In 1863, during the American Civil War, a Union Army lieutenant was ordered to escort a wagon that had been fitted with a false base. This disguised compartment contained 26 gold bars each weighing 50 pounds. The wagon was to travel from Wheeling, West Virginia, north through Pennsylvania and then south to Washington, DC - the idea behind this route was to avoid any possible encounter with Confederate forces.
The expedition left St Marys, Pennsylvania, heading for Driftwood where they were to build a raft and float down the Susquehanna River to Harrisburg, but they never made it, vanishing somewhere in the forests of Cameron and Elk counties.

Two months later, the party's civilian guide stumbled into Lock Haven claiming that bandits ambushed the group, killing all the soldiers and taking the gold.
Pinkerton detectives were hired to search the area, but all they found were some dead mules. In the early 1870s, human skeletons which were believed to be those of the soldiers were found in the same area.

Local rumor has it that during the past 50 years the modern US Army has sent several teams into the area searching for the gold but it has never been recovered.

A little later, during the Civil War, Confederate raiders captured a Union convoy heading from West Virginia to the Philadelphia Mint. The convoy's cargo of 15 tons of silver bars was stolen and hidden inside a cave north of Uniontown, Pennsylvania. The rebels sealed the mouth of the cave and never returned for the booty. Some say it's still out there waiting to be discovered.

In more recent times, others have allegedly lost, or buried treasure in Pennsylvania, but none has ever been located.

Bandit Michael Rizzalo stole a $12,000 payroll in 1888. He was said to have buried it in a tin box somewhere on Laurel Run Mountain, just outside the town of Wilkes-Bare. It remains undiscovered today.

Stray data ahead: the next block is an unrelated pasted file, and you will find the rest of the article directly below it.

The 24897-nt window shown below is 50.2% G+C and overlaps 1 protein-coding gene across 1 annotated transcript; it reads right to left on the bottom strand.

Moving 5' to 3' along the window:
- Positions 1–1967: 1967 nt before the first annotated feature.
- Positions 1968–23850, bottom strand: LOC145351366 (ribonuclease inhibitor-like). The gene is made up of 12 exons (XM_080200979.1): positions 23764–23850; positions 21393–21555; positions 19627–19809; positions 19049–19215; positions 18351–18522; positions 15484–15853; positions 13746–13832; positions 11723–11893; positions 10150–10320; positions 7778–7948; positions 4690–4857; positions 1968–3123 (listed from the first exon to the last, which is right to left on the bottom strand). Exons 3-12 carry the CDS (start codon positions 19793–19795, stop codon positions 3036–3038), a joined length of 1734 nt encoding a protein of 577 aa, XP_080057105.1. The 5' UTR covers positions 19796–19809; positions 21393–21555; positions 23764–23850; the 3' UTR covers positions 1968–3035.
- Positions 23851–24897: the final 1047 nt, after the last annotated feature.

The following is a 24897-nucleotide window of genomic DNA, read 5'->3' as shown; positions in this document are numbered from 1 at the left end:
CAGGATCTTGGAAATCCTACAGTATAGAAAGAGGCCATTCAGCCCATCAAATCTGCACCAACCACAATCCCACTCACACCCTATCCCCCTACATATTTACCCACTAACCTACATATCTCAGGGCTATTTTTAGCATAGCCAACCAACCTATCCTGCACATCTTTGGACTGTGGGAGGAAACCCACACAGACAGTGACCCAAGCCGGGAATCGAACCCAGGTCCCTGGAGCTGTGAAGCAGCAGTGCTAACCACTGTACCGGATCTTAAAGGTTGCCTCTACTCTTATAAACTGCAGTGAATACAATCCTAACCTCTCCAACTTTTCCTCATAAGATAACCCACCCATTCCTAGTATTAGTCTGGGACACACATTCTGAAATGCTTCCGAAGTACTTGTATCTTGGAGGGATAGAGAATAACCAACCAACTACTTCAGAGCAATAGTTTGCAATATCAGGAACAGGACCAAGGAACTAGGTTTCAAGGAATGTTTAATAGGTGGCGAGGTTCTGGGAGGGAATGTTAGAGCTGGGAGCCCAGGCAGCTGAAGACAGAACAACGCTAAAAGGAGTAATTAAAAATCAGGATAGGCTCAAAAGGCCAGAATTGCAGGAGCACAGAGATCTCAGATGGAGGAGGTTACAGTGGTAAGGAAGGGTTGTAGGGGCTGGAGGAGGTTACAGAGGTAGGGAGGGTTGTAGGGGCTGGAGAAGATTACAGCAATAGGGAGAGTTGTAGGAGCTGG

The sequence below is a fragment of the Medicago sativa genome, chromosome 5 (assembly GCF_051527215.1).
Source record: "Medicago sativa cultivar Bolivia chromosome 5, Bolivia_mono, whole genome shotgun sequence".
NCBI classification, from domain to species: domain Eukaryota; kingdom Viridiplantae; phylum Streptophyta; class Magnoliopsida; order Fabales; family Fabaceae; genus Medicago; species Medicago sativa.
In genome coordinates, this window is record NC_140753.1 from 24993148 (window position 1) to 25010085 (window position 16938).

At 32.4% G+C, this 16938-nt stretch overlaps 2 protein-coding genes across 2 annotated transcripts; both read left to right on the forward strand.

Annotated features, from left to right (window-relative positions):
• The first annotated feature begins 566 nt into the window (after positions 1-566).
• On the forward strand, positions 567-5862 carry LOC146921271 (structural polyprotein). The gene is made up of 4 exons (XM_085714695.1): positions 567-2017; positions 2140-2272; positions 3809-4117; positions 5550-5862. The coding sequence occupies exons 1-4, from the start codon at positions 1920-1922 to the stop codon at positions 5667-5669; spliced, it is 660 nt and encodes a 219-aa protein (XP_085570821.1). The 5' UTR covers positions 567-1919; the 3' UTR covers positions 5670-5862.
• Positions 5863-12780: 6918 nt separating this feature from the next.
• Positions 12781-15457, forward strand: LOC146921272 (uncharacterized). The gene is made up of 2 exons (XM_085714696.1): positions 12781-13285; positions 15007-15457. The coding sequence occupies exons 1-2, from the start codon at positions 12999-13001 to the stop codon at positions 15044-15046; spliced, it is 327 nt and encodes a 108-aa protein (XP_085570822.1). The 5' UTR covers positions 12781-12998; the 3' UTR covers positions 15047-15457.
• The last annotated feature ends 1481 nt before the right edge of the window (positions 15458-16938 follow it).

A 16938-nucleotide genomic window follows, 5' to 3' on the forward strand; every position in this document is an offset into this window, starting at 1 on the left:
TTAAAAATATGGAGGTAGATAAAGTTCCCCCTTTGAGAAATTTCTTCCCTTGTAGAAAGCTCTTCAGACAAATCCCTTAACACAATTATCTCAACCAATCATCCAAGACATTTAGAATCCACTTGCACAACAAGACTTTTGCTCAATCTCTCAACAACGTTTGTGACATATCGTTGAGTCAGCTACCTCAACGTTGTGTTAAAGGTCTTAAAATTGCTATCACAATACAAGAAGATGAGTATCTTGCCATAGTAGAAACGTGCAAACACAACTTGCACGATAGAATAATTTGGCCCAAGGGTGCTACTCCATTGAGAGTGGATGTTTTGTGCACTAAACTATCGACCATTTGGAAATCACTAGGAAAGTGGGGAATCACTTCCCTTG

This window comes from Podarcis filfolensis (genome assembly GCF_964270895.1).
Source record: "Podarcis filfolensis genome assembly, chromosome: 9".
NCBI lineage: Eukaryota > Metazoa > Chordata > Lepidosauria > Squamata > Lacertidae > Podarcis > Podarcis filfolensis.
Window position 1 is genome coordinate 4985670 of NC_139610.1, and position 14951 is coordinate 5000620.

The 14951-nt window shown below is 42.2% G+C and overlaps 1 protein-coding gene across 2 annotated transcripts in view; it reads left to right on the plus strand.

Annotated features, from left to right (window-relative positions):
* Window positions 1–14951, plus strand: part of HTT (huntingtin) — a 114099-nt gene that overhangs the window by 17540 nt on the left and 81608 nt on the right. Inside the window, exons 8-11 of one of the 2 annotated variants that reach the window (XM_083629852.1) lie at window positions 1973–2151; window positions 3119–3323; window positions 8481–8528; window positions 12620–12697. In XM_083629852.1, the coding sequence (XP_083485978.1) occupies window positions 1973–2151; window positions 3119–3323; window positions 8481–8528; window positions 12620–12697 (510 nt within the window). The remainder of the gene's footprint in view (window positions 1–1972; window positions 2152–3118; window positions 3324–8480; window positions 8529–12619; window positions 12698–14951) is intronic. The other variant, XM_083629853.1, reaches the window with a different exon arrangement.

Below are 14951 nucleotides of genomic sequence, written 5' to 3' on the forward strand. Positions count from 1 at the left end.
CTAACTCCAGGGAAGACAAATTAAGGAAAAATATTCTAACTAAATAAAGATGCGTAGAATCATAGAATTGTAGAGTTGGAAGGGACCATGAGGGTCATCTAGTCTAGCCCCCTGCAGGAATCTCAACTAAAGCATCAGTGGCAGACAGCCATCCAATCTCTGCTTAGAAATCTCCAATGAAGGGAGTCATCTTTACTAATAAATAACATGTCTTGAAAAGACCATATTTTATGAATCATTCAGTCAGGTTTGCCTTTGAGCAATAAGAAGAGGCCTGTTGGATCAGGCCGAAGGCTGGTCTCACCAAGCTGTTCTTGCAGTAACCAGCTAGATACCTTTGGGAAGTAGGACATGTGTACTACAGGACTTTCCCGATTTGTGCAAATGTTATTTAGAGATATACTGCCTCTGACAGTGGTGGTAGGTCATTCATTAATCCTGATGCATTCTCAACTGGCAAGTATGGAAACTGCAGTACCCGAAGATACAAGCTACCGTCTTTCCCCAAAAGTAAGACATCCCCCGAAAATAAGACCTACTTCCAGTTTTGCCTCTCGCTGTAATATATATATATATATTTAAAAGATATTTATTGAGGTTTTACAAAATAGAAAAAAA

In the 1890s, a man robbed a bank in Emporium, Pennsylvania, making off with $40,000 in cash. He died a short time later, after confessing that he had buried the loot north-east of Kushequa within sight of the Kinzua railroad bridge. The stash has never been found.

On 11 October, 1924, a train carrying a safe containing a payroll of $33,000 was robbed just outside the Cambria County, Pennsylvania town of Belsano. During the course of the robbery, one of the men who was guarding the safe was shot and killed and the two other men involved were captured and eventually executed, but the safe and most of the money was never recovered.

In the last, and most intriguing, case an airplane carrying a quarter-million dollars in cash crashed near Mount Carmel in 1948. The money was thrown out of the plane just prior to the crash and was never found.

Pennsylvania is home to many historical treasures and stands as a symbol of the American spirit which blossomed from thirteen isolated colonies into the world-leading superpower it is today.

It is also home to untold treasure, buried in its soil.